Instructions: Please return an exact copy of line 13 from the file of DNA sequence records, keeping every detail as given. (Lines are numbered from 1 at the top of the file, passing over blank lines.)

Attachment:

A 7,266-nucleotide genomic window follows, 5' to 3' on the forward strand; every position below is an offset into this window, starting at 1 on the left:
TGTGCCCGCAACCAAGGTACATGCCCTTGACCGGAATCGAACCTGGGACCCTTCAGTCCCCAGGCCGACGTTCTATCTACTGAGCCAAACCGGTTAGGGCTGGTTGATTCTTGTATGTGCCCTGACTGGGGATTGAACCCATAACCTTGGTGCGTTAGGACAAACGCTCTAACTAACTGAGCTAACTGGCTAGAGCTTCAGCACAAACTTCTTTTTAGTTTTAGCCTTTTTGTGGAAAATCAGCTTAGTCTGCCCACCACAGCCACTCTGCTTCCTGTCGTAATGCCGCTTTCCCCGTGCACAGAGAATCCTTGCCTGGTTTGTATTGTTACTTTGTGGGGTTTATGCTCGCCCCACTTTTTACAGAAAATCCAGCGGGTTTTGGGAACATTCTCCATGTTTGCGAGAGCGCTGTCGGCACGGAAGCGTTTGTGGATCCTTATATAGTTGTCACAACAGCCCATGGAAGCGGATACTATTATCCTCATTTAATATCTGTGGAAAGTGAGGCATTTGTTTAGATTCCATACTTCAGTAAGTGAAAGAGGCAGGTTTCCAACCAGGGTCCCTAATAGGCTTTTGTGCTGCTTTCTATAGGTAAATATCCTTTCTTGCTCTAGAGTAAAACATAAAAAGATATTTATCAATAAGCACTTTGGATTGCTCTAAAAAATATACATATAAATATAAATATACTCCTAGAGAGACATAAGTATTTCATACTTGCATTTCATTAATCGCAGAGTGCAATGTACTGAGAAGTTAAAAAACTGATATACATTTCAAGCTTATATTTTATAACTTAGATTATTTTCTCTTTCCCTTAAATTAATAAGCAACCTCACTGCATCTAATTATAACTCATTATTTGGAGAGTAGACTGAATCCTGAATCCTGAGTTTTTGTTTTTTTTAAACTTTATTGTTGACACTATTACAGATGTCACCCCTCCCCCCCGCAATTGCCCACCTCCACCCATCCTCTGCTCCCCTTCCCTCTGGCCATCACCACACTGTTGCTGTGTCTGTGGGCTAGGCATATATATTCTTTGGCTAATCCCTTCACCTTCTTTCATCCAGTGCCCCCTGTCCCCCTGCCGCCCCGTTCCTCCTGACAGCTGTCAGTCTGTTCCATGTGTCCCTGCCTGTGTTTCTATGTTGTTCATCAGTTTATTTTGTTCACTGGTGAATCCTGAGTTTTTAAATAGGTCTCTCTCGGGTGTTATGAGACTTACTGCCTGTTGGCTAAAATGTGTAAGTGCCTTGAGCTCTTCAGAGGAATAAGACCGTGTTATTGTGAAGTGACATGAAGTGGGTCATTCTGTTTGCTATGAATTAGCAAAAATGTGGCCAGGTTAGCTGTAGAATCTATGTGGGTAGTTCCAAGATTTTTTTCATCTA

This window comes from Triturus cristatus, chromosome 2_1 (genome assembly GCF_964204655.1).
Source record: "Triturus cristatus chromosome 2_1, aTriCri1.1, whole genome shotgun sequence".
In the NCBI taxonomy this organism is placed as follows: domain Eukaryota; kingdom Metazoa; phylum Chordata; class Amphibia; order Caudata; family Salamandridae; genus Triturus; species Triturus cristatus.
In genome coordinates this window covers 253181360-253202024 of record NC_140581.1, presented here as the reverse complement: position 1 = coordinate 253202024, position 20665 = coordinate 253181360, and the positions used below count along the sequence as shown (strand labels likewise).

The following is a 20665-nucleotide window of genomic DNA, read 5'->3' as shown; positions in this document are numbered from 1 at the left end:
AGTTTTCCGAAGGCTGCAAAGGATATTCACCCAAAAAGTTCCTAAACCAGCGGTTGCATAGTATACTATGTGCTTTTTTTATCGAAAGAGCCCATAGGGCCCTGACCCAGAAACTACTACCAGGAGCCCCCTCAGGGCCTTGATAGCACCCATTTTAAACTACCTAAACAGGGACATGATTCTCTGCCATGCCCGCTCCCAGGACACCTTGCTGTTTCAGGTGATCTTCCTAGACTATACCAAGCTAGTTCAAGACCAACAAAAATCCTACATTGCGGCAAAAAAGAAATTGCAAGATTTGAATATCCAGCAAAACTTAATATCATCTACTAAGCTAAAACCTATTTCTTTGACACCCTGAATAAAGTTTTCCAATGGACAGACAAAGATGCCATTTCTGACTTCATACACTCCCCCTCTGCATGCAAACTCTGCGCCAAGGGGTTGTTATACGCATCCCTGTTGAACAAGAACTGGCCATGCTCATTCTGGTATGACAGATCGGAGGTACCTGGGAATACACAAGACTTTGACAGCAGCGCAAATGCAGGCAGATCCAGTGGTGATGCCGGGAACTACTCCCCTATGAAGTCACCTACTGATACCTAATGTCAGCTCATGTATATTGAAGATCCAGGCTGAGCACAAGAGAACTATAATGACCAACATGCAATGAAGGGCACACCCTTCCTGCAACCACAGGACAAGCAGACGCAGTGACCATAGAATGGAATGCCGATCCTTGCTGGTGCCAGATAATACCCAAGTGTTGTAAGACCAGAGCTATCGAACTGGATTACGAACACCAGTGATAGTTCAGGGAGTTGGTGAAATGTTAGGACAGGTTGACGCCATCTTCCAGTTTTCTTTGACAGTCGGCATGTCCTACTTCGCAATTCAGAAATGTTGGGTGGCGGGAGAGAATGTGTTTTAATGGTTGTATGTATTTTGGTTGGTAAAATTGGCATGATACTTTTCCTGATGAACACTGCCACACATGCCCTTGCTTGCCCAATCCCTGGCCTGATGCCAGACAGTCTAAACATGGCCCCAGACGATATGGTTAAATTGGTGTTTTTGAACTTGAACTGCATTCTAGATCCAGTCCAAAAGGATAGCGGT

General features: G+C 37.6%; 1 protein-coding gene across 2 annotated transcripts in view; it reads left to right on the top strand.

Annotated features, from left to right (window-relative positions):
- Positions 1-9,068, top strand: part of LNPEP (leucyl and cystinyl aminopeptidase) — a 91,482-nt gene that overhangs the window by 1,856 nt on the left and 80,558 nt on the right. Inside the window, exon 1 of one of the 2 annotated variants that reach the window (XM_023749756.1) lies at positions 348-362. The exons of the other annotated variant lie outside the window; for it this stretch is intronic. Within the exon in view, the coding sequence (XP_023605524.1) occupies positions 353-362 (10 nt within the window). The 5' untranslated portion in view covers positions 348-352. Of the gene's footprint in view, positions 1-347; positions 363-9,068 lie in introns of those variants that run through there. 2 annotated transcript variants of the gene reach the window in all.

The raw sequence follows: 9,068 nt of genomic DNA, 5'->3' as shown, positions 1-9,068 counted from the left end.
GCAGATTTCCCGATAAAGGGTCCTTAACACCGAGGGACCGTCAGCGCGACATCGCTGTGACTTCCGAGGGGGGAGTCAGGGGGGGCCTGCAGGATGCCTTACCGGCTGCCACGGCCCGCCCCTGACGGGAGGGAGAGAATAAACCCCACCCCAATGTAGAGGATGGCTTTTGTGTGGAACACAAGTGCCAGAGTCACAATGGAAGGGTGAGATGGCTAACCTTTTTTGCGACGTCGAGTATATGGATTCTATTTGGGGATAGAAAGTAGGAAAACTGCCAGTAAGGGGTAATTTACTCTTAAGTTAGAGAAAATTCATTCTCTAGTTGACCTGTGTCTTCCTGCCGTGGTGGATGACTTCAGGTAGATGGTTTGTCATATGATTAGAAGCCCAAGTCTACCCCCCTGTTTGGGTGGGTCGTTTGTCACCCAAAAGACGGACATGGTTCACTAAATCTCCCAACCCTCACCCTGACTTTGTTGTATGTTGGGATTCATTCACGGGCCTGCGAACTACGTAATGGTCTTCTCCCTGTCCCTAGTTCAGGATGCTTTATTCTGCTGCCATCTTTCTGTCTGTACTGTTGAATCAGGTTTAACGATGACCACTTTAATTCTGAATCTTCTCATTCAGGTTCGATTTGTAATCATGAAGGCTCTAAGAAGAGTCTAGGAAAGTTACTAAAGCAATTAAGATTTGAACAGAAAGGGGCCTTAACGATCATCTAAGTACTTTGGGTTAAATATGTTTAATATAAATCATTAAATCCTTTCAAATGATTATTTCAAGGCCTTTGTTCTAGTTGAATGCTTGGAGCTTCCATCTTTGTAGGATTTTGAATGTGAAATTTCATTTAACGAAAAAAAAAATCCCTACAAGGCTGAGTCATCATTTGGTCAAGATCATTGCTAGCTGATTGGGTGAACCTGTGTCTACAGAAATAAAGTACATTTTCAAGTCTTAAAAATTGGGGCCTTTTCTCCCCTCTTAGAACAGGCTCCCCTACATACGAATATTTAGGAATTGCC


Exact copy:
GCAGATTTCCCGATAAAGGGTCCTTAACACCGAGGGACCGTCAGCGCGACATCGCTGTGACTTCCGAGGGGGGAGTCAGGGGGGGCCTGCAGGATGCCTTACCGGCTGCCACGGCCCGCCCCTGACGGGAGGGAGAGAATAAACCCCACCCCAATGTAGAGGATGGCTTTTGTGTGGAACACAAGTGCCAGAGTCACAATGGAAGGGTGAGATGGCTAACCTTTTTTGCGACGTCGAGTATATGGATTCTATTTGGGGATAGAAAGTAGGAAAACTGCCAGTAAGGGGTAATTTACTCTTAAGTTAGAGAAAATTCATTCTCTAGTTGACCTGTGTCTTCCTGCCGTGGTGGATGACTTCAGGTAGATGGTTTGTCATATGATTAGAAGCCCAAGTCTACCCCCCTGTTTGGGTGGGTCGTTTGTCACCCAAAAGACGGACATGGTTCACTAAATCTCCCAACCCTCACCCTGACTTTGTTGTATGTTGGGATTCATTCACGGGCCTGCGAACTACGTAATGGTCTTCTCCCTGTCCCTAGTTCAGGATGCTTTATTCTGCTGCCATCTTTCTGTCTGTACTGTTGAATCAGGTTTAACGATGACCACTTTAATTCTGAATCTTCTCATTCAGGTTCGATTTGTAATCATGAAGGCTCTAAGAAGAGTCTAGGAAAGTTACTAAAGCAATTAAGATTTGAACAGAAAGGGGCCTTAACGATCATCTAAGTACTTTGGGTTAAATATGTTTAATATAAATCATTAAATCCTTTCAAATGATTATTTCAAGGCCTTTGTTCTAGTTGAATGCTTGGAGCTTCCATCTTTGTAGGATTTTGAATGTGAAATTTCATTTAACGAAAAAAAAAATCCCTACAAGGCTGAGTCATCATTTGGTCAAGATCATTGCTAGCTGATTGGGTGAACCTGTGTCTACAGAAATAAAGTACATTTTCAAGTCTTAAAAATTGGGGCCTTTTCTCCCCTCTTAGAACAGGCTCCCCTACATACGAATATTTAGGAATTGCC